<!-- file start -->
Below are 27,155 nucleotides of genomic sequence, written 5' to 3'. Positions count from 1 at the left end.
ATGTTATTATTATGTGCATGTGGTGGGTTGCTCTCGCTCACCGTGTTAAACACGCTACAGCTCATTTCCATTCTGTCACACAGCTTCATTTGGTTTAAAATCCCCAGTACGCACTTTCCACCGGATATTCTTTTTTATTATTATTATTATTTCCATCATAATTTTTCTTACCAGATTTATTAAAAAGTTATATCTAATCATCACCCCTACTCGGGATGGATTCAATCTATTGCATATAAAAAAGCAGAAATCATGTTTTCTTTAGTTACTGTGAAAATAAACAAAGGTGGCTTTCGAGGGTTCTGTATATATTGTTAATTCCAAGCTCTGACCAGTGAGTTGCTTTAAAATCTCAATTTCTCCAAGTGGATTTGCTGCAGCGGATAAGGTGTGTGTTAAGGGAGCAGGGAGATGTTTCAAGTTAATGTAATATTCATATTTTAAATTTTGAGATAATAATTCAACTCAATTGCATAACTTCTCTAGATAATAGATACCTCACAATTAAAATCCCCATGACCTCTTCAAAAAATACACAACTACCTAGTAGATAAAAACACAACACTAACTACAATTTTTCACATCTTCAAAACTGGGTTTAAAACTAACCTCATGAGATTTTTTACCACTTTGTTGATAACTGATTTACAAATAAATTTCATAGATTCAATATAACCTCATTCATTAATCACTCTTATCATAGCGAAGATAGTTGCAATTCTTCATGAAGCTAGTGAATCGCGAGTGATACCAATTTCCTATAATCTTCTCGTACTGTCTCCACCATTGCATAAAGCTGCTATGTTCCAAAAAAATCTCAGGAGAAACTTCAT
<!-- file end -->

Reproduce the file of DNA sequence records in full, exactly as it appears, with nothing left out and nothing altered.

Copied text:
Below are 27,155 nucleotides of genomic sequence, written 5' to 3'. Positions count from 1 at the left end.
ATGTTATTATTATGTGCATGTGGTGGGTTGCTCTCGCTCACCGTGTTAAACACGCTACAGCTCATTTCCATTCTGTCACACAGCTTCATTTGGTTTAAAATCCCCAGTACGCACTTTCCACCGGATATTCTTTTTTATTATTATTATTATTTCCATCATAATTTTTCTTACCAGATTTATTAAAAAGTTATATCTAATCATCACCCCTACTCGGGATGGATTCAATCTATTGCATATAAAAAAGCAGAAATCATGTTTTCTTTAGTTACTGTGAAAATAAACAAAGGTGGCTTTCGAGGGTTCTGTATATATTGTTAATTCCAAGCTCTGACCAGTGAGTTGCTTTAAAATCTCAATTTCTCCAAGTGGATTTGCTGCAGCGGATAAGGTGTGTGTTAAGGGAGCAGGGAGATGTTTCAAGTTAATGTAATATTCATATTTTAAATTTTGAGATAATAATTCAACTCAATTGCATAACTTCTCTAGATAATAGATACCTCACAATTAAAATCCCCATGACCTCTTCAAAAAATACACAACTACCTAGTAGATAAAAACACAACACTAACTACAATTTTTCACATCTTCAAAACTGGGTTTAAAACTAACCTCATGAGATTTTTTACCACTTTGTTGATAACTGATTTACAAATAAATTTCATAGATTCAATATAACCTCATTCATTAATCACTCTTATCATAGCGAAGATAGTTGCAATTCTTCATGAAGCTAGTGAATCGCGAGTGATACCAATTTCCTATAATCTTCTCGTACTGTCTCCACCATTGCATAAAGCTGCTATGTTCCAAAAAAATCTCAGGAGAAACTTCAT